Mid day food break is where we'll leave it...
When we come back, finally, the conclusion!

Wednesday, June 3, 2009

aleks, we hardly knew ya...

Ah, as if we needed another lesson in embracing change...latest on the news front is that Aleks from Los Campesinos! has decided to pursue a higher path...returning to that which she calls her studies...

Good on her!
For us, not so much...

Just in case this got lost in the shuffle that was the day one Coachella recap, here it is again...

(Aleks would be brunette keyboard/vocals on the left)

Good news is: she's kicking out the jams on one last jaunt across the US, capped off with some time in sunny CA in august, so we'll get to do proper goodbyes!

Go Aleks!

Monday, June 1, 2009

Coachella 2009, day 2-part two

(ah sweet barrel cactus, holder of water, nemesis of the drunk...)

day 2, part two:
Riding high off the energy of AFP’s fantastic finish, it was on to the next infusion of Scottish goodness, the highly touted Glasvegas. When we got to the tent, there was an announcement that they cancelled;( someone was hospitalized...don't know the details, but i was really looking forward to them...) Better luck next time they're stateside, i guess...


And now, with the schedule suddenly clear & the sun on the downswing, it was time to camp at the outdoors stage...


The one and only Calexico, (go Tucson!), did a great job on the outdoor stage at sunset, really memorable, with a harder edge than their atmospheric records. One of the day's highlights was their amazing cover of the Minutemen's punk classic "Corona", reimagined for mariachi horns…brilliant and moving tribute to the late D. Boon, another founding father of what they once called 'college rock'. One only wonders what he would have made of this festival...
Like an audible recharging station, Calexico worked it's magic on the lawn full of sprawled bodies, their sonic bearings being perfect for this desert oasis. Sidenote: i first discovered Indio, CA as a pitstop on the endless I10 coming back to cali from Tucson, ironically. Never would have imagined at that time just how much i'd be back...

Next set was a little more problematic...Perhaps one of the more anticpated sets of the weekend, the Fleet Foxes came in riding a wave of good will on what was one of the best reviewed albums of last year, (that rarest of records that easily bridged generations of rock fans), but they were given a severe reality check in the festival setting. They fought the good fight against the Thievery Corp over on the main stage, but continually they found themselves on the wrong side of the old boom.bap, as it were...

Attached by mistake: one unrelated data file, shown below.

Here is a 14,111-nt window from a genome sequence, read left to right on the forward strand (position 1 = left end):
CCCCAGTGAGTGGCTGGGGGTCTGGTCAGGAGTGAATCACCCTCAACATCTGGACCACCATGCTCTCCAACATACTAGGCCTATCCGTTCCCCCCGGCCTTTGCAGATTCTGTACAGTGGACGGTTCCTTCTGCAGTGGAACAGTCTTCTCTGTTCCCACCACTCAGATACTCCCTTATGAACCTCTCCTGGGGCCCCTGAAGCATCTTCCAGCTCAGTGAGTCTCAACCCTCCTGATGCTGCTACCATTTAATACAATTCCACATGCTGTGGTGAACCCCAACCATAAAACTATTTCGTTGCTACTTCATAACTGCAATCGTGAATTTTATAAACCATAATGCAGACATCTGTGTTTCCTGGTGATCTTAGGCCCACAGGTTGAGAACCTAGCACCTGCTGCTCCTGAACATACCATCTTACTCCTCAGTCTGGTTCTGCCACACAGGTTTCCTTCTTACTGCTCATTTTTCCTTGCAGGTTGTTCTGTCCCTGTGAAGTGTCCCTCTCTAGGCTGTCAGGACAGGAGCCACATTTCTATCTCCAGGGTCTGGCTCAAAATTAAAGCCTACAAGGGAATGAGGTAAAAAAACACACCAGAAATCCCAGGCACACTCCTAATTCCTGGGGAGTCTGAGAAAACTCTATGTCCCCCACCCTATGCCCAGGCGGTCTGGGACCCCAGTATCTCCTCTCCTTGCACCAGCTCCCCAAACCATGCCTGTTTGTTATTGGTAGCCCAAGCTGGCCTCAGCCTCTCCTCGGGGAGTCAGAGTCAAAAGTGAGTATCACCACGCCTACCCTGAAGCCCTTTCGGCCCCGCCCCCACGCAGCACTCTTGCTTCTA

Band of Horses
put up a stronger fight for the couple of songs i caught, their ringing sound cutting into the early evening…but like Leonard Cohen on Friday, the call was made to cut it short to get pole position for M.I.A.,(p.s. avoid this link if you suffer seizures...), a late addition to cover for Amy Winehouse on the main stage, and one with just as checkered a Coachella history. Her first appearance was tentative but revelatory...last year in the Sahara was apparently a drunken trainwreck...so it was hold your breath & let's see time...

MIA hit the stage full of energy, and got off to a flying start, despite intermittent air horn blasts from her friendly neighborhood dj. Things bogged down when she felt a pronouncement coming on, and any straying from the tunes caused the bottom to drop out of the energy level. She seems to have sunk a good chunk of her new found earnings back into the act...one of the finer stage sets seen all weekend, but that alone was not enough to save the proceedings. A schizophrenic mood settled over the crowd, which finally gave it up when she broke out 'Paper Planes', her unlikely summer hit that mined a Clash sample over gunshot samples, and managed to bring up a kajillion people on stage to do their thang, (which mostly consisted of cavorting drunkenly, at least those who weren't filming each others moment in the spotlight...)
The set staggered to a close, as did we...

After such a full rich day, when faced with the prospect of Las Vegas' own The Killers repping the main stage, it was time to pull what is lovingly referred to as 'The Coldplay Option'...(i.e. pulling the plug in order to ensure a non.packed shuttle back, and find oneself reclining in a hot tub counting stars as your peers crawled in...), as opposed to say, watching the Killers....

Forward ho, and live to fight another day...